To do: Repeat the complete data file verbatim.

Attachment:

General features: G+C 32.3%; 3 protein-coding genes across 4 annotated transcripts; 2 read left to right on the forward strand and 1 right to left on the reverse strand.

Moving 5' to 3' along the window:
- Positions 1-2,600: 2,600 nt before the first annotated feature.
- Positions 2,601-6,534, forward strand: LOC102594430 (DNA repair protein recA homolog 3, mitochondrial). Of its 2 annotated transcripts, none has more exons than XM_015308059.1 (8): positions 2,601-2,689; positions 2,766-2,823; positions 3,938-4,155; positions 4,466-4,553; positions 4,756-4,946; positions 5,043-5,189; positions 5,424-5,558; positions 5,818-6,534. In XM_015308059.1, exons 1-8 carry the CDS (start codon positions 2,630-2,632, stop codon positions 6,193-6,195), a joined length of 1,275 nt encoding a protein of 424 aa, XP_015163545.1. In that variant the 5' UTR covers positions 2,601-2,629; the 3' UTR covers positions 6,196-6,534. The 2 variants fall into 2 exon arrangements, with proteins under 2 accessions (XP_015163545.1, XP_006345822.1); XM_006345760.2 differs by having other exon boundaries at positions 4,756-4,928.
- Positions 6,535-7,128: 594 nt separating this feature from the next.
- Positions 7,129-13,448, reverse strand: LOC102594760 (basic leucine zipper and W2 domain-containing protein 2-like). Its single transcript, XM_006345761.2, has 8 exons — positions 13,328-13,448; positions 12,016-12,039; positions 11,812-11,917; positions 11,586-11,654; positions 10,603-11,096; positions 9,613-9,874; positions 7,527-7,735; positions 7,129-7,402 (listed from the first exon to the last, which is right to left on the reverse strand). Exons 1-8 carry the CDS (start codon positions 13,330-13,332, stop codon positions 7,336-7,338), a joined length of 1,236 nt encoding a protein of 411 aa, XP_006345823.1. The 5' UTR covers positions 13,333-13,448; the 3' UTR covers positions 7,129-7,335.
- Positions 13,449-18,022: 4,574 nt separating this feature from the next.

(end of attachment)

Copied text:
General features: G+C 32.3%; 3 protein-coding genes across 4 annotated transcripts; 2 read left to right on the forward strand and 1 right to left on the reverse strand.

Moving 5' to 3' along the window:
- Positions 1-2,600: 2,600 nt before the first annotated feature.
- Positions 2,601-6,534, forward strand: LOC102594430 (DNA repair protein recA homolog 3, mitochondrial). Of its 2 annotated transcripts, none has more exons than XM_015308059.1 (8): positions 2,601-2,689; positions 2,766-2,823; positions 3,938-4,155; positions 4,466-4,553; positions 4,756-4,946; positions 5,043-5,189; positions 5,424-5,558; positions 5,818-6,534. In XM_015308059.1, exons 1-8 carry the CDS (start codon positions 2,630-2,632, stop codon positions 6,193-6,195), a joined length of 1,275 nt encoding a protein of 424 aa, XP_015163545.1. In that variant the 5' UTR covers positions 2,601-2,629; the 3' UTR covers positions 6,196-6,534. The 2 variants fall into 2 exon arrangements, with proteins under 2 accessions (XP_015163545.1, XP_006345822.1); XM_006345760.2 differs by having other exon boundaries at positions 4,756-4,928.
- Positions 6,535-7,128: 594 nt separating this feature from the next.
- Positions 7,129-13,448, reverse strand: LOC102594760 (basic leucine zipper and W2 domain-containing protein 2-like). Its single transcript, XM_006345761.2, has 8 exons — positions 13,328-13,448; positions 12,016-12,039; positions 11,812-11,917; positions 11,586-11,654; positions 10,603-11,096; positions 9,613-9,874; positions 7,527-7,735; positions 7,129-7,402 (listed from the first exon to the last, which is right to left on the reverse strand). Exons 1-8 carry the CDS (start codon positions 13,330-13,332, stop codon positions 7,336-7,338), a joined length of 1,236 nt encoding a protein of 411 aa, XP_006345823.1. The 5' UTR covers positions 13,333-13,448; the 3' UTR covers positions 7,129-7,335.
- Positions 13,449-18,022: 4,574 nt separating this feature from the next.